The Health Insurance Portability and Accountability Act of 1996 may be the most well-known privacy law in the United States, but it is also one of the most misunderstood.

Many people don’t even get the acronym correct. It is HIPAA, with one P and two A’s.

“More often than not when someone mentions a situation where they think the law protects their privacy, they’re wrong,” reads a new Consumer Reports article, which lays out situations where HIPAA doesn’t apply,

That said, it is important to note that health information is sensitive information. And that is now regulated (or could be soon) under several other U.S. privacy laws, including the California Privacy Rights Act (CPRA), the Colorado Privacy Act (CPA), the Virginia Consumer Data Protection Act (VCDPA) and the proposed American Data Privacy and Protection Act (ADPPA). The Federal Trade Commission (FTC) also recently issued guidance on compromised health information.

HIPAA only lays out privacy rules for most health care providers and insurance companies to follow when they handle personally identifiable medical data. The same piece of information that is protected by HIPAA at a doctor’s office is not protected by it in other settings.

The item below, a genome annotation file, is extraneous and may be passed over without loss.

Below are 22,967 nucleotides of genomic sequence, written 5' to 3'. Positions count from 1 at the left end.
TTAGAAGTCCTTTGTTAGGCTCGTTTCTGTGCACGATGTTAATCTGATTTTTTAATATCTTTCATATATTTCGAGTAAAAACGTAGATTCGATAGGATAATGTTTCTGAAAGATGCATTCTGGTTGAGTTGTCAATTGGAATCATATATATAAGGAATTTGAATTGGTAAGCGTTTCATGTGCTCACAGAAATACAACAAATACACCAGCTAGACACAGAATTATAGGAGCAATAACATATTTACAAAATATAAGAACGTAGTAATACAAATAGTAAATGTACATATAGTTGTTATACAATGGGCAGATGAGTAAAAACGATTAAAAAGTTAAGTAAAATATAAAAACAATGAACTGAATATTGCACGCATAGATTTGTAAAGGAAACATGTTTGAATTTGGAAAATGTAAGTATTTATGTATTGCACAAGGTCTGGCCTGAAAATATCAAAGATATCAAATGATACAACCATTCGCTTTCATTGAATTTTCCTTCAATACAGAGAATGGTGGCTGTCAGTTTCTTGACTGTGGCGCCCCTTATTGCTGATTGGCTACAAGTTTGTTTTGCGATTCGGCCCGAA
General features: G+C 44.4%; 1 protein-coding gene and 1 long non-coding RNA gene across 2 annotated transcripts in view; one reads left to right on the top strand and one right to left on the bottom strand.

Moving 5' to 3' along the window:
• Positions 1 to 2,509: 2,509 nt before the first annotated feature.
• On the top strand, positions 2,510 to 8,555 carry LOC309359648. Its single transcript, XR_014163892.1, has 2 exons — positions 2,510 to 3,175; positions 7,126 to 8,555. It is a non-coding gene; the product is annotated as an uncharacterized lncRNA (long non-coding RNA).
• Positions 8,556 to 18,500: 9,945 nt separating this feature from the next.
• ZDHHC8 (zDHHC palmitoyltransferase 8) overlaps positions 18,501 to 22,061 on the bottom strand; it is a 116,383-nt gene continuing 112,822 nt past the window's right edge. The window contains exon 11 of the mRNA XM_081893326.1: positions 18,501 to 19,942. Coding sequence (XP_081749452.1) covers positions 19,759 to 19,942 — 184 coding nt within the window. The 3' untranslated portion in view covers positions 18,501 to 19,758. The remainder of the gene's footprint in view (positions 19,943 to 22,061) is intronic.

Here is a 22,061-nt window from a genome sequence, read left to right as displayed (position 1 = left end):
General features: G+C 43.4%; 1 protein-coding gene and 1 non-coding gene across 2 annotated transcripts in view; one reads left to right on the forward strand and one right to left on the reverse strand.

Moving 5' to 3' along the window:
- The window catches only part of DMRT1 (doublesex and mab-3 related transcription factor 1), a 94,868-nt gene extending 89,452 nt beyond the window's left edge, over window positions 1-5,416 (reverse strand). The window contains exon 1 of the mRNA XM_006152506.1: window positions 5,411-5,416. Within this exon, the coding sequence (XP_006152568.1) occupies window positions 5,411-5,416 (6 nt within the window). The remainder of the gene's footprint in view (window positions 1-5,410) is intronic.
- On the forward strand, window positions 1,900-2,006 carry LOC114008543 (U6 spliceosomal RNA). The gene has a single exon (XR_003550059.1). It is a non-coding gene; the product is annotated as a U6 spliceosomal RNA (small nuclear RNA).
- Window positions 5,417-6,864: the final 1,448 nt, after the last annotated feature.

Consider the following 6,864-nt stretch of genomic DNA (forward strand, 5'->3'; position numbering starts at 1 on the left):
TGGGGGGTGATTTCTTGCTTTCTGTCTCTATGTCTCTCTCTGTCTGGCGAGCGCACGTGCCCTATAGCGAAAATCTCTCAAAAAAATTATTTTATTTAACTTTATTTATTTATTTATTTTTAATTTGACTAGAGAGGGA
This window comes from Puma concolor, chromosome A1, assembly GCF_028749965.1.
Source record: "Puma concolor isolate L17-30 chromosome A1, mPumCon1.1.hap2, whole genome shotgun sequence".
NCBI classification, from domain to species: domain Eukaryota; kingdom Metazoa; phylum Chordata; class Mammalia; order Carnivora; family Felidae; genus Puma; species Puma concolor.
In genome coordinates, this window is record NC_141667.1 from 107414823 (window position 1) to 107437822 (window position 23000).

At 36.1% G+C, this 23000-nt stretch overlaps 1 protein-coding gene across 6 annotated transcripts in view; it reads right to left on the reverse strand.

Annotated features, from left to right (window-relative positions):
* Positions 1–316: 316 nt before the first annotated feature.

Specifically, HIPAA generally doesn’t protect you when:

  • Browsing the internet for health info
  • Wearing a smartwatch
  • Shopping at a drugstore for OTC meds (HIPAA does governs your data at registers where you can pay for prescriptions).
  • Fielding questions about vaccination status
  • Using a period tracker or other app. (HIPAA does apply if the app in question works for your insurance company or your healthcare provider, handling personally identifiable health information. The app developer is therefore a “business associate” under the law.)
  • Bringing your phone to a medical clinic